Practice Makes Perfect: Key Questions Commonly Asked of Educators in Interviews
If you’re getting ready to graduate from education-related studies soon, whether you’re specializing in an academic area, physical education, special education, or other field, it’s important to do everything you can to prepare yourself for the challenges involved in applying for and landing your first full-time position.
While of course it’s vital to be proactive and source job opportunities, have a good online presence, network effectively, and create a fantastic resume and cover letter, you also need to feel confident about your skills in an interview environment. After all, you can present well on paper, but if you don’t come across as knowledgeable, polished, accomplished, and likeable in your interview, you will probably find yourself getting knock back after knock back.
When it comes to interviews, practice makes perfect. Preparing for questions interviewers might throw at you can help you to stay cool, calm, and collected when you’re in a room being quizzed by one, two, or even a panel of people. Read on for a sample of the most common interview questions typically asked of teachers and other educators, and some suggested ways to think about your answers.
Can You Tell Us a Bit About Yourself?
This is a general, open-ended kind of question that comes up a lot, particularly at the start of interviews. While it might sound very simple and straight forward, many people get a little flummoxed in an interview and are not sure exactly which areas of their background, skills, or experience to talk about.
Keep in mind that this question gives you the opportunity to really sell yourself to the panel in front of you. You shouldn’t try to be modest or answer too briefly; instead, bring up anything about you that you’d really like the interviewers to know before you leave.
If you’re not sure what to cover, think about starting off by mentioning your new qualifications and what you focused on during your studies. For example, you could talk about particular aspects of the theory you learned during a BA degree in the Foundations of Education, or the kind of practical experience you were able to get during a Master’s program in Education. There could have been some particular specialized training that you completed that’s worth talking about too.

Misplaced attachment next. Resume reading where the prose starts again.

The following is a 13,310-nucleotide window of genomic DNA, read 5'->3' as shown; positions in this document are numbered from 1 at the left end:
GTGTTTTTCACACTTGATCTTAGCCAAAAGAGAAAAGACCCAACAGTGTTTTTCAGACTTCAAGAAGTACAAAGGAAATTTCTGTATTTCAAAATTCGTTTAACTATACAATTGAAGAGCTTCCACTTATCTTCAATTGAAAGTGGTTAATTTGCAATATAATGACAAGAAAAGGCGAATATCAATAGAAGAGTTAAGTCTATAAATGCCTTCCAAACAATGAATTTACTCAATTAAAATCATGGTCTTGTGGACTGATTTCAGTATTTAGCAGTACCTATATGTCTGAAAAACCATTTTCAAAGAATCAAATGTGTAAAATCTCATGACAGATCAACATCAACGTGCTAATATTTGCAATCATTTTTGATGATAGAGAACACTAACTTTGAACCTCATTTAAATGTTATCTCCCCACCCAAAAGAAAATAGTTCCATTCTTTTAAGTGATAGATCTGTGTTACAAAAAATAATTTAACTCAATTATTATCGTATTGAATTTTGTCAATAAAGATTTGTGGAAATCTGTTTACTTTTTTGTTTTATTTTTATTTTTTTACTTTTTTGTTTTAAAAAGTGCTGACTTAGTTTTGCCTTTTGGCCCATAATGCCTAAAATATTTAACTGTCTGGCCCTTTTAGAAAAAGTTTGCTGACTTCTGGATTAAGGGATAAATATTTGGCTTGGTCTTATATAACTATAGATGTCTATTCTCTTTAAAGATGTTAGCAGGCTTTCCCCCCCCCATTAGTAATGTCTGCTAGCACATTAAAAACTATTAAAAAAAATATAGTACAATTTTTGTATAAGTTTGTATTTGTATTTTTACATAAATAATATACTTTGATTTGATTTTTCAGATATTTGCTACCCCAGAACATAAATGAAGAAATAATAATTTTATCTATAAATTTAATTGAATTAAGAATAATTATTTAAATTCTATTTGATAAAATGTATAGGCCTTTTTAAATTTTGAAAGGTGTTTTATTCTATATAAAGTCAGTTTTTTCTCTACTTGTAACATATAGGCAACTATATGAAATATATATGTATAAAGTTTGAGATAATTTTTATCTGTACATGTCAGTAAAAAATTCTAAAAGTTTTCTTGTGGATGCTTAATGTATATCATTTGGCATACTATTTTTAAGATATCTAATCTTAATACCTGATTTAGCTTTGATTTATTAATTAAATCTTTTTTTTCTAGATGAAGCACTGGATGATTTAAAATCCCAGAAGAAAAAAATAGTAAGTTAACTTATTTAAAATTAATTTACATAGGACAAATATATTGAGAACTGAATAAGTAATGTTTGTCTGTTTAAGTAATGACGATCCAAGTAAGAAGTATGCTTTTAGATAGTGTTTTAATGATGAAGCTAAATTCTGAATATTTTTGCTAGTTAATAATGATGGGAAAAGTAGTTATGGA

It is also a good idea to talk about how what you learned can apply specifically to the job you want to land; and to also discuss some of the personal skills and strengths you have (like communication, time management, organization, etc.) that will make you a great asset for their team.
Why Do Want This Particular Job?
Most interviewers will also tend to ask job candidates about why they actually want to be chosen for the particular position, and/or why they want to join the organization advertising it. When people ask this, they are usually looking to find out if you will be a good fit not only for the job but also the school or other institution, plus they will be trying to determine if you have done your research and understand what will be involved in the position.
As a result, make sure you understand things such as how the education provider has a point of difference (that is, what does it offer that attracts parents and students); what types of teaching methods are preferred; and if there are any particular religious or other specialized teaching and cultural aspects you need to align with to work there.
It can be helpful to speak to current or past students at the facility, and their parents, to discover the ins and outs. If possible, also chat to teachers and other staff members. Once you’re clear on this information, you can mention how the school’s values, mission, methods, facilities, and other factors have drawn you to the role, and speak on your own views and experience, and how suitable the match is.
Can You Describe a Day or Lesson in Your Classroom?
Lastly, most interviewers in the educational sector will also want to get an idea of how you might go about teaching and interacting with students if you get the job. As such, you’ll probably get some kind of question that revolves around describing a day or lesson plan for your classroom.
As a new graduate without a whole lot of experience, you will need to rely on your practical placements during your studies. As well, though, you can talk about strategies you picked up from other educators along the way that you hope to emulate.
Think about mentioning how you will handle visual displays, behavior, discussions, activities, set up and the like in the classroom, plus ways you will go about planning lessons, engaging students, catering to varying learning types, and levels of students, and how you will communicate with parents and other carers.